Atthaka, Aṭṭhaka: 3 definitions



Atthaka means something in Buddhism, Pali. If you want to know the exact meaning, history, etymology or English translation of this term then check out the descriptions on this page. Add your comment or reference to a book if you want to contribute to this summary article.

In Buddhism

Theravada (major branch of Buddhism)

Source: Pali Kanon: Pali Proper Names

1. Atthaka - A celebrated sage, composer and reciter of sacred runes, mentioned together with nine others (Vamaka, Vamadeva, Vessamitta, Yamataggi, Angirasa, Bharadvaja, Vasettha and Bhagu. Vin.i.245; D.i.104; DA.i.273), as the ancient rsis of the brahmins. They abstained from food at unseasonable times. They were the first teachers of the Tevijja Brahmins (D.i.238) and great sacrifices were conducted by them (A.iv.61).

Various teachings are attributed to them, e.g. that they recognised five kinds of Brahmins - brahmasama, devasama, mariyada, sambhinnamariyada, and brahmanacandala (A.iii.224ff). These sages did not claim to have discerned and realised the five qualities truth, austerities, chastity, study and munificence - specified by the brahmins for the attainment of merit and the achievement of what is right (M.ii.199-200), though their followers behaved as if they did. Nor did they claim that they personally saw and knew that here alone resides the truth and everything else is vain. (M.ii.169) In the Vimanavatthu Commentary it is said that the Buddha had realised those things of which these sages thought and for which they wished (p.265). (Brahmacintitan ti brahmehi Atthakadihi cintitam, pancacakkhuna dittham).

It is said that Atthaka and the other seers had the divine eye and had incorporated the teachings of Kassapa Buddha into their own scriptures. Thus (at that time) the three Vedas were in conformity with the Dhamma. But later the brahmins went back on these teachings (DA.i.273).

Atthaka is generally identified with Astaka mentioned as the author of Rg veda x.104, unless the name be taken as a corrupt reading under which some representation of Atri may lurk. VT.ii.130, n.2.

2. Atthaka - King. Mentioned in a list of kings who in times past had been unable to get beyond the domain of sense in spite of making great gifts and holding great sacrifices.

3. Atthaka - King. Mentioned in a list of former kings who had followed righteousness and who, by waiting diligently on ascetics and recluses, had gone to Sakkas heaven.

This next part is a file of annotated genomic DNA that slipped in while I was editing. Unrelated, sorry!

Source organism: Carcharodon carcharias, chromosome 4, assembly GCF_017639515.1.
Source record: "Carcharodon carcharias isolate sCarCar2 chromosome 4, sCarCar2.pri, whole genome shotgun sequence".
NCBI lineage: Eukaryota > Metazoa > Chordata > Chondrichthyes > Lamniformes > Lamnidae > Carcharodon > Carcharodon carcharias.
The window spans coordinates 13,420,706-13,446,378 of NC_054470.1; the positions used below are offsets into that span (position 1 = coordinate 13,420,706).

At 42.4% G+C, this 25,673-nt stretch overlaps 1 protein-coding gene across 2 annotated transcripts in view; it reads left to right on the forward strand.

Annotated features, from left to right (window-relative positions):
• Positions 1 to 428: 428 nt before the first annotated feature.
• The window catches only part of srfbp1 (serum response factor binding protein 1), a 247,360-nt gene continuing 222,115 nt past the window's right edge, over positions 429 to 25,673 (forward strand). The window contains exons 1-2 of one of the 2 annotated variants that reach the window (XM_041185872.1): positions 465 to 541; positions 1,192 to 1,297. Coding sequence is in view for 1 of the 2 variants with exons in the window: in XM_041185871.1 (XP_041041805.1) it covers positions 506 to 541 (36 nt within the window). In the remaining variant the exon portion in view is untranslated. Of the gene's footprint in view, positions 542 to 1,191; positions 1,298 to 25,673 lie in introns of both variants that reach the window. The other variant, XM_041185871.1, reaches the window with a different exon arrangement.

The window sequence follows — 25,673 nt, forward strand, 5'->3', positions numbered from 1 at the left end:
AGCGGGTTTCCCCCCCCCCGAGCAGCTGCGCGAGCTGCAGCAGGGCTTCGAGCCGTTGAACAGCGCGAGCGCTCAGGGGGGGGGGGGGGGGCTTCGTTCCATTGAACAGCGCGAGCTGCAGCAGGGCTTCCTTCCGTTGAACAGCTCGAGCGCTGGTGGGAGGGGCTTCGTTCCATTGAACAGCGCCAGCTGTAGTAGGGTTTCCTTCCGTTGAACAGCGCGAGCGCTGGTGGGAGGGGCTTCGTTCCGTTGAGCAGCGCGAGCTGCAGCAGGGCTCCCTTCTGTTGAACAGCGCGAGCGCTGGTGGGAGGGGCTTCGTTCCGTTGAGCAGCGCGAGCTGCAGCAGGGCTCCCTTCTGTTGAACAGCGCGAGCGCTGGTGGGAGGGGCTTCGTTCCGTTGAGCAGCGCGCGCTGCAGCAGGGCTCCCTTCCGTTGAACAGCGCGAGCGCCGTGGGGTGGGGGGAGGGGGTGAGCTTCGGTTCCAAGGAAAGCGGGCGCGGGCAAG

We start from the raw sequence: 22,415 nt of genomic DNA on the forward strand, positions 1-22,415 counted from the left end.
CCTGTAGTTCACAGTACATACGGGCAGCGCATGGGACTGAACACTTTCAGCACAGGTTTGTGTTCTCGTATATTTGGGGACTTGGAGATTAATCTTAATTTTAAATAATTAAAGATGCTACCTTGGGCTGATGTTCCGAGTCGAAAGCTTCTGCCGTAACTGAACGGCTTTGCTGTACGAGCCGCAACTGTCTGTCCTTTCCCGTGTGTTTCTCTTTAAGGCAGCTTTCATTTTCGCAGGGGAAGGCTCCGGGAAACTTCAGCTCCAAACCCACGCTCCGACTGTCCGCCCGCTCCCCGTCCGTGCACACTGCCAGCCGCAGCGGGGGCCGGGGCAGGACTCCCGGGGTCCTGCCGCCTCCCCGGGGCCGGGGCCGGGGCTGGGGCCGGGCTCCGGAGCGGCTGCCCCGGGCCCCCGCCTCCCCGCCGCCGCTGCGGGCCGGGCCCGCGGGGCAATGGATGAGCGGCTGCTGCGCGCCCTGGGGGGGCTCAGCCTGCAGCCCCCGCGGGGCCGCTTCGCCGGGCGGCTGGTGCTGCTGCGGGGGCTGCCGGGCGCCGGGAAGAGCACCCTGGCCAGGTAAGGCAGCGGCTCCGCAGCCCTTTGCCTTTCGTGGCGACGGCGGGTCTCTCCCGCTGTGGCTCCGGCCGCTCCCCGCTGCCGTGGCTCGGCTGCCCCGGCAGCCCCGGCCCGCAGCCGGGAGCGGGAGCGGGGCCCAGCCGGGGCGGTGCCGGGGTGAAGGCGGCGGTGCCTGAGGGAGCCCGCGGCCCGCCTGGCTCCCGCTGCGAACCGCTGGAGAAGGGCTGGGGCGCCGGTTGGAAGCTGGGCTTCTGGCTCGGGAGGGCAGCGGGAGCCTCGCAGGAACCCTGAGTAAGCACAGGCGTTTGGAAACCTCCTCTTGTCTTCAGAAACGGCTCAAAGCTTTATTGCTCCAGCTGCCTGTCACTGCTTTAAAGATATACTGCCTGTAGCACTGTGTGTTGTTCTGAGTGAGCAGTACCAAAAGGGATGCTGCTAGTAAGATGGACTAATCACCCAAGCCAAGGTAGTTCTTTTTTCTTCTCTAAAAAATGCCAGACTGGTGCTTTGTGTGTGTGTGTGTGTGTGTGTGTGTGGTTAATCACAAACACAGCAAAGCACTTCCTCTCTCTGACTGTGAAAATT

4. Atthaka - King. When Dandaka, having sinned against Kisavaccha, was destroyed with his realm, three of the subordinate lords within his kingdom - Kalinga, Atthaka and Bhimaratha - went to consult the Bodhisatta Sarabhanga on the fate of Dandaka and his fellow sinners. Their doubts were set at rest, and at the end of Sarabhangas discourse they became free of their sensuality (kamaraga) (J.v.135-49). Sakka himself was present at the interview and asked questions of Sarabhanga.

5. Atthaka - Pacceka Buddha. Mentioned in a nominal list. M.iii.70; Ap.i.107.

context information

Theravāda is a major branch of Buddhism having the the Pali canon (tipitaka) as their canonical literature, which includes the vinaya-pitaka (monastic rules), the sutta-pitaka (Buddhist sermons) and the abhidhamma-pitaka (philosophy and psychology).

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Pali-English dictionary

[«previous next»] — Atthaka in Pali glossary
Source: BuddhaSasana: Concise Pali-English Dictionary

aṭṭhaka : (nt.) a group of eight.

Source: Sutta: The Pali Text Society's Pali-English Dictionary

Aṭṭhaka, (adj.) (Sk. aṣṭaka) — 1. eightfold Vin. I, 196 = Ud. 59 (°vaggikāni); VvA. 75 = DhA. III, 104 (°bhatta).—2. °ā (f.) the eight day of the lunar month (cp. aṭṭhamī), in phrase rattīsu antaraṭṭhakāsu in the nights between the eighths, i.e. the 8th day before and after the full moon Vin. I, 31, 288 (see Vin Texst I. 130n); M. I, 79; A. I, 136; Miln. 396; J. I, 390.—3. °ṃ (nt.) an octad Vv 672 (aṭṭh° eight octads = 64); VvA. 289, 290. On sabbaṭṭhaka see aṭṭha B 1 a. See also antara. (Page 16)

Pali book cover
context information

Pali is the language of the Tipiṭaka, which is the sacred canon of Theravāda Buddhism and contains much of the Buddha’s speech. Closeley related to Sanskrit, both languages are used interchangeably between religions.

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